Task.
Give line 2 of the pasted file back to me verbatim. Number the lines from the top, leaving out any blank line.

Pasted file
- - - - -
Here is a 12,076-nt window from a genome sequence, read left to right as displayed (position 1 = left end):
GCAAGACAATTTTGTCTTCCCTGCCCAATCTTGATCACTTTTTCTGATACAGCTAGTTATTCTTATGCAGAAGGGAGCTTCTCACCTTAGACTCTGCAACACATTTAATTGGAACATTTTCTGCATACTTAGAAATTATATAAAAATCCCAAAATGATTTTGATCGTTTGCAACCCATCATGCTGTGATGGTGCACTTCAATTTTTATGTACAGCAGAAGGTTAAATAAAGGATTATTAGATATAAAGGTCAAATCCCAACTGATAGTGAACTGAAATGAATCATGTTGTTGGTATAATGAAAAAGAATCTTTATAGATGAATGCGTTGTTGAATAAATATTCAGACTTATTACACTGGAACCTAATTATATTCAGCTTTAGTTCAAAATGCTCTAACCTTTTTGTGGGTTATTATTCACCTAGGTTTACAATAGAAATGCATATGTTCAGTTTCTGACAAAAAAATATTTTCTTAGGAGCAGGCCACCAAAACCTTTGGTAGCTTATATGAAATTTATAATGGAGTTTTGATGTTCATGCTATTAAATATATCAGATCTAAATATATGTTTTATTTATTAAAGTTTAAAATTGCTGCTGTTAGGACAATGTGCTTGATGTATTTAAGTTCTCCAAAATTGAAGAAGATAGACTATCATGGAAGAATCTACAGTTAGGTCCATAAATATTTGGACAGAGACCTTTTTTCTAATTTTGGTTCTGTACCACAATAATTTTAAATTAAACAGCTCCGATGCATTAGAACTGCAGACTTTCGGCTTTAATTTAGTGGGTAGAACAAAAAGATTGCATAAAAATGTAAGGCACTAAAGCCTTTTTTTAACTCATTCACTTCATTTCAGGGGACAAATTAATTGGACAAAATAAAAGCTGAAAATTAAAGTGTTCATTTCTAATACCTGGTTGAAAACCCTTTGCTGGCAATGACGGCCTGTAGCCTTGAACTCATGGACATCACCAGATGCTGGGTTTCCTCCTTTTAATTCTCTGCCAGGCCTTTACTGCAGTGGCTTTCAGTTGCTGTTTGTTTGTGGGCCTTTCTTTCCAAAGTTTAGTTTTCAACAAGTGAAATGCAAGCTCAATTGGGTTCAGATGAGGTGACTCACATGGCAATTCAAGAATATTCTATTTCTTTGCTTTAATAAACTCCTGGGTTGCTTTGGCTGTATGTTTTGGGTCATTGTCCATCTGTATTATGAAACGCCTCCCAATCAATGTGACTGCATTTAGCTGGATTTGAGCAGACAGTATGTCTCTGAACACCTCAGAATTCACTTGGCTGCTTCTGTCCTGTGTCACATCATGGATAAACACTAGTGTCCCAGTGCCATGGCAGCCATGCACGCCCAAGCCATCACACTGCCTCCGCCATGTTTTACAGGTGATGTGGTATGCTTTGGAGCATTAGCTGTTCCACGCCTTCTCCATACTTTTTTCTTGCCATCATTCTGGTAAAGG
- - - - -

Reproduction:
GCAAGACAATTTTGTCTTCCCTGCCCAATCTTGATCACTTTTTCTGATACAGCTAGTTATTCTTATGCAGAAGGGAGCTTCTCACCTTAGACTCTGCAACACATTTAATTGGAACATTTTCTGCATACTTAGAAATTATATAAAAATCCCAAAATGATTTTGATCGTTTGCAACCCATCATGCTGTGATGGTGCACTTCAATTTTTATGTACAGCAGAAGGTTAAATAAAGGATTATTAGATATAAAGGTCAAATCCCAACTGATAGTGAACTGAAATGAATCATGTTGTTGGTATAATGAAAAAGAATCTTTATAGATGAATGCGTTGTTGAATAAATATTCAGACTTATTACACTGGAACCTAATTATATTCAGCTTTAGTTCAAAATGCTCTAACCTTTTTGTGGGTTATTATTCACCTAGGTTTACAATAGAAATGCATATGTTCAGTTTCTGACAAAAAAATATTTTCTTAGGAGCAGGCCACCAAAACCTTTGGTAGCTTATATGAAATTTATAATGGAGTTTTGATGTTCATGCTATTAAATATATCAGATCTAAATATATGTTTTATTTATTAAAGTTTAAAATTGCTGCTGTTAGGACAATGTGCTTGATGTATTTAAGTTCTCCAAAATTGAAGAAGATAGACTATCATGGAAGAATCTACAGTTAGGTCCATAAATATTTGGACAGAGACCTTTTTTCTAATTTTGGTTCTGTACCACAATAATTTTAAATTAAACAGCTCCGATGCATTAGAACTGCAGACTTTCGGCTTTAATTTAGTGGGTAGAACAAAAAGATTGCATAAAAATGTAAGGCACTAAAGCCTTTTTTTAACTCATTCACTTCATTTCAGGGGACAAATTAATTGGACAAAATAAAAGCTGAAAATTAAAGTGTTCATTTCTAATACCTGGTTGAAAACCCTTTGCTGGCAATGACGGCCTGTAGCCTTGAACTCATGGACATCACCAGATGCTGGGTTTCCTCCTTTTAATTCTCTGCCAGGCCTTTACTGCAGTGGCTTTCAGTTGCTGTTTGTTTGTGGGCCTTTCTTTCCAAAGTTTAGTTTTCAACAAGTGAAATGCAAGCTCAATTGGGTTCAGATGAGGTGACTCACATGGCAATTCAAGAATATTCTATTTCTTTGCTTTAATAAACTCCTGGGTTGCTTTGGCTGTATGTTTTGGGTCATTGTCCATCTGTATTATGAAACGCCTCCCAATCAATGTGACTGCATTTAGCTGGATTTGAGCAGACAGTATGTCTCTGAACACCTCAGAATTCACTTGGCTGCTTCTGTCCTGTGTCACATCATGGATAAACACTAGTGTCCCAGTGCCATGGCAGCCATGCACGCCCAAGCCATCACACTGCCTCCGCCATGTTTTACAGGTGATGTGGTATGCTTTGGAGCATTAGCTGTTCCACGCCTTCTCCATACTTTTTTCTTGCCATCATTCTGGTAAAGG